[WATCH] Malta will make case for special consideration in EU Green Deal, Miriam Dalli says

Enterprise Minister Miriam Dalli anticipates 'long and heated' debate on EU Green Deal proposals, says Malta will make its case for special consideration given its dependence on aviation and shipping

Enterprise Minister Miriam Dalli
Enterprise Minister Miriam Dalli

Malta will be making its case for special consideration as an island on Europe’s periphery in discussions on the EU’s Green Deal, Miriam Dalli said.

The Enterprise Minister said the European Commission’s proposal is only the first step and anticipates a “long and heated” debate to achieve carbon neutrality.

Business leaders have sounded the warning on the Commission’s proposal to tax the aviation and shipping sectors, which have so far been spared from carbon pricing.

Dalli said the disparity between member states will have to be factored in during talks and Malta will be no exception in making its case.

“We have to be able to convince when explaining our particularities,” she said, noting that Malta depended on aviation and shipping for its commercial, travel and tourist connections.

The EU has a target to become carbon neutral by 2050 but also has an interim target to reduce emissions by 55% by 2030.

Dalli said these are EU-wide targets, which will eventually take into account the disparity in progress of the different countries.

She said that Malta managed to convince the European Commission to allow funding for a natural gas pipeline between Sicily and Malta that is hydrogen-ready.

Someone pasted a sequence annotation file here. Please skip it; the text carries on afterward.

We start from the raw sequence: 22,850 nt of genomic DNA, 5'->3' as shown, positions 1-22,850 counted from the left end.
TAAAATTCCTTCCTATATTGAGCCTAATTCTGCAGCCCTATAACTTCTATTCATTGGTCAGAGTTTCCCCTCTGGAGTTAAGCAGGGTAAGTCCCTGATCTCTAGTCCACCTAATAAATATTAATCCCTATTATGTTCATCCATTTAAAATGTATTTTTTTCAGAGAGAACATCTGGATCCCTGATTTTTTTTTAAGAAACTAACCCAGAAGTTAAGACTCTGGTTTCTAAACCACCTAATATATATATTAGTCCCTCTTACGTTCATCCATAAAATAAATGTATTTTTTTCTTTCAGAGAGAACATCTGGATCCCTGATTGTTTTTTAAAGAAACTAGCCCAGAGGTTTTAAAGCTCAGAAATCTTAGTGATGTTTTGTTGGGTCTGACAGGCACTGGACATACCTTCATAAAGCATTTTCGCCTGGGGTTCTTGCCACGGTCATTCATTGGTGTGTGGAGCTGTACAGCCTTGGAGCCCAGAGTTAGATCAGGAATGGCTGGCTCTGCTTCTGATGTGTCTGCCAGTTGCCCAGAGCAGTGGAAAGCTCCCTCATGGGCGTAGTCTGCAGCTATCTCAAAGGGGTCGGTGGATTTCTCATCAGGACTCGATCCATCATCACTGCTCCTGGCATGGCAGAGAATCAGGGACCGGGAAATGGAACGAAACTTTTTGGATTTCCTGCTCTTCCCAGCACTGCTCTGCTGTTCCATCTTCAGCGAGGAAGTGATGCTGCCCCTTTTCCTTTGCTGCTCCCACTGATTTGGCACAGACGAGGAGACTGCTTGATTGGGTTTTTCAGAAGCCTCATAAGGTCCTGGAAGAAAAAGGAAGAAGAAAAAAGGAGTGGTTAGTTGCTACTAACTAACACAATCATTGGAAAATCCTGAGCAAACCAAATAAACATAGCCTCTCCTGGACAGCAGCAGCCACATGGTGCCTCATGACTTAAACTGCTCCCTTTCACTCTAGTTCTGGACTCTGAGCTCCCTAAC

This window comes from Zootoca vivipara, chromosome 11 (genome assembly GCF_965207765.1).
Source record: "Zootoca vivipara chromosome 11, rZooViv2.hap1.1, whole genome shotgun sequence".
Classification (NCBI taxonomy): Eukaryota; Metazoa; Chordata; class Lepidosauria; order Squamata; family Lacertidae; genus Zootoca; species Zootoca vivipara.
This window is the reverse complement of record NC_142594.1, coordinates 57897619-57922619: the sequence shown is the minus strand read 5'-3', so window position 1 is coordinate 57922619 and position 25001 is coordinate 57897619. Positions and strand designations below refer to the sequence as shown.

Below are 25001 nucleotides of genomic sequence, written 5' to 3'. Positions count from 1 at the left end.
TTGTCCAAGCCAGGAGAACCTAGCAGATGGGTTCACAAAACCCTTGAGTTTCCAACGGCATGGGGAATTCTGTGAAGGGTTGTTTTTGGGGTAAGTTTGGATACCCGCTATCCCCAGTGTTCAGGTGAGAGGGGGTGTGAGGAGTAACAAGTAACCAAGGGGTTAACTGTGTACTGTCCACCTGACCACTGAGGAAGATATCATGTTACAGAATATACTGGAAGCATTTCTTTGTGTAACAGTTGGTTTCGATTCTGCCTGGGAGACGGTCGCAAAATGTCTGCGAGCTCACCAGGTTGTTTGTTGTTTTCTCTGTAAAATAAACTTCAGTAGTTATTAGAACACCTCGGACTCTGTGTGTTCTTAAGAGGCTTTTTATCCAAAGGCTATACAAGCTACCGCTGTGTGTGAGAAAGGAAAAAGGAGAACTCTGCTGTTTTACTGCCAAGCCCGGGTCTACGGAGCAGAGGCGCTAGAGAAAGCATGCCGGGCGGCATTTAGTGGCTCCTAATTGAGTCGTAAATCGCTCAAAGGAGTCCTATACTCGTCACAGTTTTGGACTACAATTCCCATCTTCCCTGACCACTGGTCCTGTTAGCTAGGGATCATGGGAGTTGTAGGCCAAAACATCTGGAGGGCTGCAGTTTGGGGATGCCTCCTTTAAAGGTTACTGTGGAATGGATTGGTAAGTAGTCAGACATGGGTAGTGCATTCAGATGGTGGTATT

The Commission had turned down an earlier funding proposal as it shifted its priority away from infrastructure projects for fossil fuels that produce carbon when burnt. Natural gas is a fossil fuel albeit less polluting than heavy fuel oil.

Dalli had argued that Malta’s case was particular since despite its intention to shift to hydrogen there was no readily-available supply of hydrogen fuel in its neighbourhood. The pipeline will have to transport natural gas in the immediate future but be able to shift to hydrogen when this becomes commercially available.

“We will have to make our case and ensure there is enough awareness on the impact of certain measures on Malta,” she said.

The European Commission last week published its Fit-for 55 package, a legislative tool to deliver on the European Green Deal, to reduce greenhouse gas emissions by 55% by 2030.

The package includes several proposals, some of which are new, such as the Carbon Border Adjustment Mechanism, and others revising existing legislations, such as the Energy Efficiency and Renewable Energy Directives, the Energy Tax Directive, and the Emissions Trading Scheme.

One of these laws incentivises clean energy for the transport sector, but includes taxing kerosene for aviation and maritime sectors over the next decade. Brussels wants to introduce a gradual minimum tax-rate on aviation fuel, which is currently exempt, plus a specific sectoral emission reduction target for shipping.

The Brussels representative of Malta’s Chamber of Commerce and hoteliers’ lobby MHRA warned that the climate change legislative package could impact seafaring nations like Malta. 

Malta Business Bureau president Alison Mizzi had said the proposal had to be “studied in detail to quantify the impact” on peripheral countries such as Malta and other island states entirely dependent on these two sectors for the export and import of all cargo as well as tourism activity.

“These legislations will surely impact businesses and consumers, whether directly or indirectly. It is accepted that the status quo is not sustainable. The MBB consistently said that the question is not if we should meet ambitious climate targets, but how to achieve this without undermining the competitiveness of business, particularly SMEs, and those operating in the periphery of the EU,” Mizzi had said.

READ ALSO: Climate rules will tax aviation and shipping, Malta business lobby braces itself